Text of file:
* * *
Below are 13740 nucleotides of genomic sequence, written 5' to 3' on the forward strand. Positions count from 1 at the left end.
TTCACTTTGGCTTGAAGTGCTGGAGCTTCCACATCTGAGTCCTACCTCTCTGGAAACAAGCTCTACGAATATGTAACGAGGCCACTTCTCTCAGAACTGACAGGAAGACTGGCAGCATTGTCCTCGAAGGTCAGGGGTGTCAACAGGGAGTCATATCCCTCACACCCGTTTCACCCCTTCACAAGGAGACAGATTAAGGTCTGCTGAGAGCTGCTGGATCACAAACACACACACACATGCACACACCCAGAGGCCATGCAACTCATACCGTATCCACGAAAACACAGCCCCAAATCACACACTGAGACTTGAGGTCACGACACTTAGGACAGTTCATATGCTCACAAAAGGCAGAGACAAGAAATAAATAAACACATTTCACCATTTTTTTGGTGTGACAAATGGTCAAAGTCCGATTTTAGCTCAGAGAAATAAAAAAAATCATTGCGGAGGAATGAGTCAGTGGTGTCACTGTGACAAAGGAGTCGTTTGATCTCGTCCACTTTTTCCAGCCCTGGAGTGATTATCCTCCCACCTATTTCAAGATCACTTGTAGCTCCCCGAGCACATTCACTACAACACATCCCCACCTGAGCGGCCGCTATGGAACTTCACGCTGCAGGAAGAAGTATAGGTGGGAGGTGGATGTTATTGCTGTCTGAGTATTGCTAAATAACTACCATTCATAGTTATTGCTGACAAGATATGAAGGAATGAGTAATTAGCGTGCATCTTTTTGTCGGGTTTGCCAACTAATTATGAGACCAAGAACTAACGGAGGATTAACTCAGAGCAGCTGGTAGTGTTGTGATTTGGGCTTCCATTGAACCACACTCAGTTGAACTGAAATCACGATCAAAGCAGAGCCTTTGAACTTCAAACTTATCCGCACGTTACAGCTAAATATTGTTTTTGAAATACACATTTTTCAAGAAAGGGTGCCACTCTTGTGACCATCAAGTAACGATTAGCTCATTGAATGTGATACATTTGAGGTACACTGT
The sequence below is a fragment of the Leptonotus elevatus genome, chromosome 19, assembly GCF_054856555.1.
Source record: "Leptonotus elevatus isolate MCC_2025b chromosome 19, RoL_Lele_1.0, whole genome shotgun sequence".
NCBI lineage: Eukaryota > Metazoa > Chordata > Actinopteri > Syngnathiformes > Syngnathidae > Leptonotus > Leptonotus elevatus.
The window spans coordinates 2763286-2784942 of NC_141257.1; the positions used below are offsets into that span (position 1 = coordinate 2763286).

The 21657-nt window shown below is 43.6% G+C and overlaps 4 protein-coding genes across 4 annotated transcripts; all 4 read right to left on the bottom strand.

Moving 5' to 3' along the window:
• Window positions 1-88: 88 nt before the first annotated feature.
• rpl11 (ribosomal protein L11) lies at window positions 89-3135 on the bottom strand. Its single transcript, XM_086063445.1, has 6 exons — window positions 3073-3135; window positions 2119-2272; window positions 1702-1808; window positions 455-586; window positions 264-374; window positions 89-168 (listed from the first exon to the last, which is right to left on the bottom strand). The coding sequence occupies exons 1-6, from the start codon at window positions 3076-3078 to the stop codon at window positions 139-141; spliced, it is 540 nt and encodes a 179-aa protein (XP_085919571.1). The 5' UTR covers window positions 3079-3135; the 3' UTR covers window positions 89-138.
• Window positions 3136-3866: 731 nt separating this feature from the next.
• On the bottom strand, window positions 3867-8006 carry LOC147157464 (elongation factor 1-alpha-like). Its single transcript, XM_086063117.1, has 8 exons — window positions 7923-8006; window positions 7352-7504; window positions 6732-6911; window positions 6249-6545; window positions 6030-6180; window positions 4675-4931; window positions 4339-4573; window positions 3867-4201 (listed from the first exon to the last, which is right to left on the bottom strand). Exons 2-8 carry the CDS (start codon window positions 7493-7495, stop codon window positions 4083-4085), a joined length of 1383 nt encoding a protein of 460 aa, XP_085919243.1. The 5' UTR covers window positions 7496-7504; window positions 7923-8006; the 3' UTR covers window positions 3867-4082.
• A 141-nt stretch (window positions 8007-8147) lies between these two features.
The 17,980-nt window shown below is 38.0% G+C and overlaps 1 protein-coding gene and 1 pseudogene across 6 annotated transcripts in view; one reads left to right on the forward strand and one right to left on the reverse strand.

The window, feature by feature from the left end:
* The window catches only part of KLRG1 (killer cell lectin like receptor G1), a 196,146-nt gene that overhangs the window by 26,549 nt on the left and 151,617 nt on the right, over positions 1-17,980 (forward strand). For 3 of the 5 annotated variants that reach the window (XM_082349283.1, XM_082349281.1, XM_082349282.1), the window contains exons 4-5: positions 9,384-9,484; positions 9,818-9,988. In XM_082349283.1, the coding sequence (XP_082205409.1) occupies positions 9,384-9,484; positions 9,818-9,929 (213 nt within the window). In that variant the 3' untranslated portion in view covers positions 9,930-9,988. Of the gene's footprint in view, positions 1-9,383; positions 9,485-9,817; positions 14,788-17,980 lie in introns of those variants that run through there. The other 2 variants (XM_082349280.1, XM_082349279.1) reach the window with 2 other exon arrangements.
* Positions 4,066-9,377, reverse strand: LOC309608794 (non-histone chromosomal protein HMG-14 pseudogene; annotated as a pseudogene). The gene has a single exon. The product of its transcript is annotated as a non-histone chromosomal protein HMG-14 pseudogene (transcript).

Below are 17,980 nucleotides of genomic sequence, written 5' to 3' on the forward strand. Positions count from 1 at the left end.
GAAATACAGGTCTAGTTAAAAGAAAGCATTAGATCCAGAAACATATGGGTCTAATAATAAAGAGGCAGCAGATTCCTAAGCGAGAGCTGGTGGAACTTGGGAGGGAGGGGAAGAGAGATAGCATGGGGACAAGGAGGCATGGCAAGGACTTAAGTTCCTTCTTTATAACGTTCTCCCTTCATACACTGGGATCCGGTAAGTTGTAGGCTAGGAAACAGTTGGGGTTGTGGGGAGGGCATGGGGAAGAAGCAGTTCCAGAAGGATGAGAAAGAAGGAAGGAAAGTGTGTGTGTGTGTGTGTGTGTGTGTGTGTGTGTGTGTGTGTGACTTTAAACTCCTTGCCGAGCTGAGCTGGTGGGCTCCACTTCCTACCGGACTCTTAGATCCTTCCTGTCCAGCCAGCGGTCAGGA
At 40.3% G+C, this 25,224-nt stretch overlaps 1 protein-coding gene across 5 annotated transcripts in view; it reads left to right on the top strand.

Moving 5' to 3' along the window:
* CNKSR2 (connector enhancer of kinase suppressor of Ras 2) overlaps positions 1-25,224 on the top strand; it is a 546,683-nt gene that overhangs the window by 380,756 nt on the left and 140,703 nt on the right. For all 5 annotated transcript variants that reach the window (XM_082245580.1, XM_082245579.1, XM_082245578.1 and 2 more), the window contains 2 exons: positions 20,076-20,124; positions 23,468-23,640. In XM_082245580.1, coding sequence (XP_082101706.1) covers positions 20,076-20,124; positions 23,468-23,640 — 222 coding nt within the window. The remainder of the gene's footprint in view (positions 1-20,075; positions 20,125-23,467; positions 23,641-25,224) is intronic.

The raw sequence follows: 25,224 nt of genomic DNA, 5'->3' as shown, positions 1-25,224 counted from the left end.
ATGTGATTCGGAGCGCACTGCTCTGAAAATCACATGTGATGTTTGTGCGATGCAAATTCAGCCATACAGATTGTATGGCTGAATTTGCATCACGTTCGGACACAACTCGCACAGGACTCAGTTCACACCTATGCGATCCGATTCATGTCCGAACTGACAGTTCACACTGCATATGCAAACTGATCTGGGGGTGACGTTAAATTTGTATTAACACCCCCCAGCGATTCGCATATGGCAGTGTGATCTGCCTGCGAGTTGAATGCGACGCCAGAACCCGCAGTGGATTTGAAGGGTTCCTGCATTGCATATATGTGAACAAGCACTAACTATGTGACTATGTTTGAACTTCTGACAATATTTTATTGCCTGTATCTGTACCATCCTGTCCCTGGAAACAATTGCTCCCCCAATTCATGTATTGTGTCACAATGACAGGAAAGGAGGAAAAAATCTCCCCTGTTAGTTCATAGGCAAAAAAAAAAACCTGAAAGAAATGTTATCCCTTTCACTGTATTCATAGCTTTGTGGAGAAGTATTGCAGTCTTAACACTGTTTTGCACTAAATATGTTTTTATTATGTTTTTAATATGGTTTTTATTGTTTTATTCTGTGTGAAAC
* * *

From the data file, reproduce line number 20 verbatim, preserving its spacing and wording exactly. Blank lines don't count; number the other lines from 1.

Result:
At 40.3% G+C, this 25,224-nt stretch overlaps 1 protein-coding gene across 5 annotated transcripts in view; it reads left to right on the top strand.